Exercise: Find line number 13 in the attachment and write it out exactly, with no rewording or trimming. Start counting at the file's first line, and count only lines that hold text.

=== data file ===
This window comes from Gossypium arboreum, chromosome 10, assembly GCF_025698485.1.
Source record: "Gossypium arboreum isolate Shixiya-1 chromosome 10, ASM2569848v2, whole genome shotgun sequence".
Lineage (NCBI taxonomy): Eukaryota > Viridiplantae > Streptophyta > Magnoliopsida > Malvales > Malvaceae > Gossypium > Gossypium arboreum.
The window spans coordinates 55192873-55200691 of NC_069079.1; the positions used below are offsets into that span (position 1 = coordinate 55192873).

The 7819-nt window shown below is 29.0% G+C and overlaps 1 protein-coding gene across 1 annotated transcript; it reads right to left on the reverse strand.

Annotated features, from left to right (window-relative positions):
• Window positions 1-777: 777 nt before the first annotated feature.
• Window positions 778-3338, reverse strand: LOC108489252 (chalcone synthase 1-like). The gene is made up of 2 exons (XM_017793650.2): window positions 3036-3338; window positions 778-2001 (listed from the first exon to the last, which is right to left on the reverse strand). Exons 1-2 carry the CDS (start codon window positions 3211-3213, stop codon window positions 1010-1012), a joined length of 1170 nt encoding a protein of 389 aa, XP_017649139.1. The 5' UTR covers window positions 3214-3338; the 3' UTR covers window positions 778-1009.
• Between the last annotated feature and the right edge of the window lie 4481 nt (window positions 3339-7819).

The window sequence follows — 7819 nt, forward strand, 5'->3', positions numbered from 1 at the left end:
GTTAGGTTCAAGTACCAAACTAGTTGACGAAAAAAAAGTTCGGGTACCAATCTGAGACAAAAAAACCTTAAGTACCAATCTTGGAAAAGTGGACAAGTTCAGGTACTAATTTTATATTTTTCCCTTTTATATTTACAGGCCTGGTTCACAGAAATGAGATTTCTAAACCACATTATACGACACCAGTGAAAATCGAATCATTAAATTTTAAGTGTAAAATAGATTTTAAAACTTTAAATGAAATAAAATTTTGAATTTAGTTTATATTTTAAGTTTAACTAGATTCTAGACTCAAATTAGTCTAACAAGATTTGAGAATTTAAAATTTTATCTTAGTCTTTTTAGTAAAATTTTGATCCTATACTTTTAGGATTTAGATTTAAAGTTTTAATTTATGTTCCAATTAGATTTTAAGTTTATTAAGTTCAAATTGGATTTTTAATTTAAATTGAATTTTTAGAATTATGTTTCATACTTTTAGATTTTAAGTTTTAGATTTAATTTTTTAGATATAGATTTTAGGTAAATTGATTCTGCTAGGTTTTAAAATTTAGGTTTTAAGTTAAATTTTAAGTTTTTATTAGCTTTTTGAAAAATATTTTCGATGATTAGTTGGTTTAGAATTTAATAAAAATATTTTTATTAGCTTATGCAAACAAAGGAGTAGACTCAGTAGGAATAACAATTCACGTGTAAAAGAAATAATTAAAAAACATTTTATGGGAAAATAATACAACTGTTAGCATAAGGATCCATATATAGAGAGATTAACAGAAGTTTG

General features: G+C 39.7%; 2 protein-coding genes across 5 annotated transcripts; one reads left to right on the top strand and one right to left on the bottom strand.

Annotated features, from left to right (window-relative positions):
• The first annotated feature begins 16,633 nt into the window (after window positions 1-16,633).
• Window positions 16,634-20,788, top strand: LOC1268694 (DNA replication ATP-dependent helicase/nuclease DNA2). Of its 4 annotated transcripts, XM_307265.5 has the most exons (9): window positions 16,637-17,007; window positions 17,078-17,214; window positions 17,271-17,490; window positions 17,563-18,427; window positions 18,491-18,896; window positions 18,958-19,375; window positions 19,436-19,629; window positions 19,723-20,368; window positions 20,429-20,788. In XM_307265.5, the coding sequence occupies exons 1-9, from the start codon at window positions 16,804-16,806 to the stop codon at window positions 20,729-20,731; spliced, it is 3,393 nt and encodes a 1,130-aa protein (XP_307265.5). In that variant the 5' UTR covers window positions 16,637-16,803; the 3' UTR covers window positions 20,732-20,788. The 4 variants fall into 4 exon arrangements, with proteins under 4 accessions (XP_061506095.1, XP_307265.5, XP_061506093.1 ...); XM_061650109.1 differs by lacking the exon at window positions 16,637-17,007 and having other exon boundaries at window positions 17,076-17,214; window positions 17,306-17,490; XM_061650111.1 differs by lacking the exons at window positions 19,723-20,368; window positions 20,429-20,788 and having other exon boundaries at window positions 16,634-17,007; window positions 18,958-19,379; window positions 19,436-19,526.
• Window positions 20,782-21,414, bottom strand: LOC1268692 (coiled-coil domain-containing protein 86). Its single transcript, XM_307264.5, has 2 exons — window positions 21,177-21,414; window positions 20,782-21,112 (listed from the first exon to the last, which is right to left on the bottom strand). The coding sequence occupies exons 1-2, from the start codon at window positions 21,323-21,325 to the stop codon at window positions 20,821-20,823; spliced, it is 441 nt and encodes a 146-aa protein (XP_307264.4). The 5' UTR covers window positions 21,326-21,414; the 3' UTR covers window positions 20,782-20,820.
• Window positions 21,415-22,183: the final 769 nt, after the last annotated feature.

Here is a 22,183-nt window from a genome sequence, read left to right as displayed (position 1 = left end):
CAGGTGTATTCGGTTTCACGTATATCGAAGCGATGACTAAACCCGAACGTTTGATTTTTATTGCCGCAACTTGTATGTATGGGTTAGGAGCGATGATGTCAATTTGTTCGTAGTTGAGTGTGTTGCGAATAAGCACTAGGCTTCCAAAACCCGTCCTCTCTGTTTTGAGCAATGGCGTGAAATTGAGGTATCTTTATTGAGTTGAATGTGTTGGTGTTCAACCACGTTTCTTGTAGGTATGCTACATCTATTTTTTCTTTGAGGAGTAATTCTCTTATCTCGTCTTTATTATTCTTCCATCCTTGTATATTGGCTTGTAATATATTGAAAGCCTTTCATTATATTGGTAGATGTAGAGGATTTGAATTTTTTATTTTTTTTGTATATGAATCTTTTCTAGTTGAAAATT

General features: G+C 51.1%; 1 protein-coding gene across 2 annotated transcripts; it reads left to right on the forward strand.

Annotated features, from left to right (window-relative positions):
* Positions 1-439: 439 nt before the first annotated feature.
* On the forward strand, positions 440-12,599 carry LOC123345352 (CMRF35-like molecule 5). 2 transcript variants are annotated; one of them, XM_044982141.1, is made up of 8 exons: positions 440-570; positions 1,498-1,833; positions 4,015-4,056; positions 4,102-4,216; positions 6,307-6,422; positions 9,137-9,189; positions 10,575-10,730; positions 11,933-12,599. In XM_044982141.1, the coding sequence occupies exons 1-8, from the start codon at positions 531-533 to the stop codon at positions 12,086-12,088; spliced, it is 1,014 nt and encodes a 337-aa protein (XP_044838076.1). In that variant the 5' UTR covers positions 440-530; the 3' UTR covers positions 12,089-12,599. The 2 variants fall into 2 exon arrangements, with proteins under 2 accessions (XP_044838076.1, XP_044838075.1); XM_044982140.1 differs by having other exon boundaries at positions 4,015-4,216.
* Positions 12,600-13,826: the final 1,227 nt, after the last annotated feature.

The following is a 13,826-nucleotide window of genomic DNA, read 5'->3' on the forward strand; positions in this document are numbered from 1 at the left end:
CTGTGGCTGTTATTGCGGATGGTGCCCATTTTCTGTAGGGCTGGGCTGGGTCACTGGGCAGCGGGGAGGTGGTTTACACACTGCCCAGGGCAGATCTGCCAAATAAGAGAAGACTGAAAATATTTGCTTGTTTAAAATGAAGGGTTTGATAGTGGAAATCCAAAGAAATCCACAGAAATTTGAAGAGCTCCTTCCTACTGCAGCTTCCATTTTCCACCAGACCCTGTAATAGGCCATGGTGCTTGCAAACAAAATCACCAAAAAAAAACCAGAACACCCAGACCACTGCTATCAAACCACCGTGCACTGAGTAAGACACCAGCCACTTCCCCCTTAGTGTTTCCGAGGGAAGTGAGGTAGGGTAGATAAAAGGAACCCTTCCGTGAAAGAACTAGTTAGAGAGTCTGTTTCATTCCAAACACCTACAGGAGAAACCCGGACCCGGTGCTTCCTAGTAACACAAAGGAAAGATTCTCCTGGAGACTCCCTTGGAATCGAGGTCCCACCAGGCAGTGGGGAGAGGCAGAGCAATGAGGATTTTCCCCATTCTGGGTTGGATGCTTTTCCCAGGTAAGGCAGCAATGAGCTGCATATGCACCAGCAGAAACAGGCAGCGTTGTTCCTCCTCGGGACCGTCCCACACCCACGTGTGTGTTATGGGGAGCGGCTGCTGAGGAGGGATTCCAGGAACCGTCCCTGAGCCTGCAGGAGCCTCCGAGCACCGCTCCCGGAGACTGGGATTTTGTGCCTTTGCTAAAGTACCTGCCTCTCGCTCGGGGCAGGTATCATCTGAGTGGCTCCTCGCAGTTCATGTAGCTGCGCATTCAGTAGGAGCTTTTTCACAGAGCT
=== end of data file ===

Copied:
Annotated features, from left to right (window-relative positions):